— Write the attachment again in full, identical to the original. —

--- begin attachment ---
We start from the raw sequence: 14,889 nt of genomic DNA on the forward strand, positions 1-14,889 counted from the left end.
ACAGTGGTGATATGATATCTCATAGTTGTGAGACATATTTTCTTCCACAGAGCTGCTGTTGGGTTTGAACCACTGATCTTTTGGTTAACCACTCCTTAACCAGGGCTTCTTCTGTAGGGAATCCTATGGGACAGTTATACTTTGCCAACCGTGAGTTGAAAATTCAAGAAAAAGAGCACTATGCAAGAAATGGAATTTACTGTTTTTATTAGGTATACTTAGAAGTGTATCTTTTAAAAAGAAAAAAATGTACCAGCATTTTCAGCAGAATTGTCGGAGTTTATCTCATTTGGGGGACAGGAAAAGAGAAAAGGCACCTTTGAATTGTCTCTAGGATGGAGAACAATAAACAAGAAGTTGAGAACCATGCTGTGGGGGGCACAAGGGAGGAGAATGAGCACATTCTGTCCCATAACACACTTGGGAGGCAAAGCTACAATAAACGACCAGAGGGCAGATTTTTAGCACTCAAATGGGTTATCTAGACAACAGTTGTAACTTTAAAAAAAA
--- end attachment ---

We start from the raw sequence: 14,889 nt of genomic DNA on the forward strand, positions 1-14,889 counted from the left end.
ACAGTGGTGATATGATATCTCATAGTTGTGAGACATATTTTCTTCCACAGAGCTGCTGTTGGGTTTGAACCACTGATCTTTTGGTTAACCACTCCTTAACCAGGGCTTCTTCTGTAGGGAATCCTATGGGACAGTTATACTTTGCCAACCGTGAGTTGAAAATTCAAGAAAAAGAGCACTATGCAAGAAATGGAATTTACTGTTTTTATTAGGTATACTTAGAAGTGTATCTTTTAAAAAGAAAAAAATGTACCAGCATTTTCAGCAGAATTGTCGGAGTTTATCTCATTTGGGGGACAGGAAAAGAGAAAAGGCACCTTTGAATTGTCTCTAGGATGGAGAACAATAAACAAGAAGTTGAGAACCATGCTGTGGGGGGCACAAGGGAGGAGAATGAGCACATTCTGTCCCATAACACACTTGGGAGGCAAAGCTACAATAAACGACCAGAGGGCAGATTTTTAGCACTCAAATGGGTTATCTAGACAACAGTTGTAACTTTAAAAAAAA